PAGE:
Religious Wars in Europe

1032 words | 4 page(s)

Religion’s effect on European history cannot be denied. Religion, particularly the Roman Catholic Church, remained the dominant force in its history for centuries. However, the Protestant Reformation challenged the leadership of the Roman Catholic Church. Because of religion, Europe engaged in a series of religious wars throughout the 16th and 17th Centuries. . A number of social and cultural issues escalated these wars. Furthermore, there were, of course, political issues associated with the wars as well. Religion also influenced daily life. The religious wars also deeply influence the roles of women in Western Europe. In the 17th Century, the Reformation continued with additional wars. This was essentially a war between the Protestants and the Catholics. Many of these issues can clearly be traced to the strong influence of religion in daily life and politics.

Religious wars in Europe lasted centuries. However, the religious wars of Europe refer to a series of wars that occurred in the 16th and 17th Centuries. These wars resulted from the Protestant Reformation, a significant challenge to the power of the Roman Catholic Church. The Protestant Reformation began in the early 16th Century when Martin Luther began to question the authority of the pope, as well as the abuses of the church. He was not the only one to challenge the pope’s authority. There were significant political powers who were questioning the pope’s right to rule Europe. Niccolo Machiavelli, an Italian political philosopher also believed that the pope’s authority was not greater than the king of a country. He also discussed the abuses of power by the popes, specifically Alexander VI. Alexander VI or Rodrigo Borgia was known for his corruption and his many affairs, despite his religious vows. King Henry VIII of England would also challenge the pope’s authority over his ability to annul his marriage to Catherine of Aragon (Kreis, 2009).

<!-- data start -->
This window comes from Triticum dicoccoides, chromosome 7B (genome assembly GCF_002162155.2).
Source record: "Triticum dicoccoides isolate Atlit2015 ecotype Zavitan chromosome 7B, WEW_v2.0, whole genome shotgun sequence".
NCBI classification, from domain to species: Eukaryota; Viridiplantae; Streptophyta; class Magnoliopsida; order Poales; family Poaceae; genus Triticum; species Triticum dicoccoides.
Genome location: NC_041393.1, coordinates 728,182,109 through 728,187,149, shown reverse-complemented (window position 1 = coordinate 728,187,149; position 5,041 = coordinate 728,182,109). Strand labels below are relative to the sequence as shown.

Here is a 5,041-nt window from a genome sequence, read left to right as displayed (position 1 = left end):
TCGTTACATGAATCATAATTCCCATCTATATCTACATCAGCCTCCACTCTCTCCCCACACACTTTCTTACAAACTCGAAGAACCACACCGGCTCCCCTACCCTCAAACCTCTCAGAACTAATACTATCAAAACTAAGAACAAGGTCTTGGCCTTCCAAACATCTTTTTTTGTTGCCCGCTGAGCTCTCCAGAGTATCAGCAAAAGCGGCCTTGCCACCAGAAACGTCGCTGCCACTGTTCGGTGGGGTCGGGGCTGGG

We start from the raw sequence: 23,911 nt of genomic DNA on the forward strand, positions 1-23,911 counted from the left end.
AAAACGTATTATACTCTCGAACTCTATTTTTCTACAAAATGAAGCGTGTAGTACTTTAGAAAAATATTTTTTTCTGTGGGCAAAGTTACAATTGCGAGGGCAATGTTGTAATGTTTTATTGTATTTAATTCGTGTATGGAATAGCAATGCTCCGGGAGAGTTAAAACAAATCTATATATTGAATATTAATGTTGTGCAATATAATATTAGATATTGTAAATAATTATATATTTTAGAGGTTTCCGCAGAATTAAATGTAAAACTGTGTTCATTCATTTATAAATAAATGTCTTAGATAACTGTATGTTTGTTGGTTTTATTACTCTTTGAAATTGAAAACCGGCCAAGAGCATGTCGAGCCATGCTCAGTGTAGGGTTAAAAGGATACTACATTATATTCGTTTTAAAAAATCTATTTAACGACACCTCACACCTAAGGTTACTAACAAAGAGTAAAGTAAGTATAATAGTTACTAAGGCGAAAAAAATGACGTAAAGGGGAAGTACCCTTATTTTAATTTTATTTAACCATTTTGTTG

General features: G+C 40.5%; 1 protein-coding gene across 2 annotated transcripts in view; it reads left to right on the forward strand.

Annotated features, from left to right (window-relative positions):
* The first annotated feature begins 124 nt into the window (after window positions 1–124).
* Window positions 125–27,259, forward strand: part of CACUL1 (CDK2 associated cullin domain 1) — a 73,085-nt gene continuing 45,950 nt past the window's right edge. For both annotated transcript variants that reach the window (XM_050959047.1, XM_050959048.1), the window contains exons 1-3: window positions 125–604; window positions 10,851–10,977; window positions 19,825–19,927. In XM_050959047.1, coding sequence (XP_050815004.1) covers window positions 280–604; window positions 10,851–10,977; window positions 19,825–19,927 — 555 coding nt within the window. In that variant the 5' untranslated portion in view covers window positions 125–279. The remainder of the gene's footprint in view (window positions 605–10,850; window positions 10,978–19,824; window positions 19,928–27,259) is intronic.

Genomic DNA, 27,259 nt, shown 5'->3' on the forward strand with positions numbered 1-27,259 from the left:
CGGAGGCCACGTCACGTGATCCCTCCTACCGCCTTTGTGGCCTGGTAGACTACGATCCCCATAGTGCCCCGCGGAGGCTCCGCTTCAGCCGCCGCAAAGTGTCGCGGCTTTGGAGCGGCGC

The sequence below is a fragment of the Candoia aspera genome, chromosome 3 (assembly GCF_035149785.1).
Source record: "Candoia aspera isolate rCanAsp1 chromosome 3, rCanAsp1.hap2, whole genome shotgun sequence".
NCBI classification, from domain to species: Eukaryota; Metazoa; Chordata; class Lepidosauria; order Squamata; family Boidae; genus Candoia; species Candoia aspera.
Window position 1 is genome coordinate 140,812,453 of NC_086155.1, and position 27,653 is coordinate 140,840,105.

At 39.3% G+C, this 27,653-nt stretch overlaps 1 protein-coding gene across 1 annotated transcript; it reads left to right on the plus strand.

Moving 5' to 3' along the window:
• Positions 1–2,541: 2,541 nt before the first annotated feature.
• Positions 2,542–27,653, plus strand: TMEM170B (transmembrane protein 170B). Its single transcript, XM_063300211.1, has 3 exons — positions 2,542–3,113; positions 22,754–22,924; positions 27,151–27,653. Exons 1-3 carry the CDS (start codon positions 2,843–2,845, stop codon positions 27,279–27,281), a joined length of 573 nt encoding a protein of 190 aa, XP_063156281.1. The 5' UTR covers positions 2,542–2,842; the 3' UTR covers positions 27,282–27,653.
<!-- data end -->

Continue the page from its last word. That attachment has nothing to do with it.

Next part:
puzzles puzzles
Your 20% discount here.

Use your promo and get a custom paper on
"Religious Wars in Europe".

Order Now
Promocode: custom20

There were, however, more than debates between the popes of Rome and the kings of Europe. The road to the religious wars was also because of social issues in the marketplace. The Roman Catholic Church also exercised complete power over all economic and commercial transactions. As a result, merchants, artisans and bankers began to resent the Church’s power. The business began to want to control their own economic destinies. They recognized that they would have greater control over their own business affairs if the Church exercised less control. Therefore, these groups also wanted the limit the authority of the Roman Catholic Church (Kreis, 2009).

This class of people were not the only ones who began to resent the authority of the Church. Throughout England, France and Germany, the peasants who worked the land also began to revolt against the Church. This was particularly true in Germany where a Peasant’s Revolt War occurred in 1525-26. It was a complicated situation that did not only involve the Church. It was also directed against the nobility. However, the clergy were not liked by the peasants. The clergy had engaged in significant abuses of the peasant, similar to the nobility. With the invention of the printing press, the clergy’s influence waned. They were no longer necessary to product books. The peasants began to rebel against the abuses of the Church as a result (Encyclopedia Britannica, n.d.).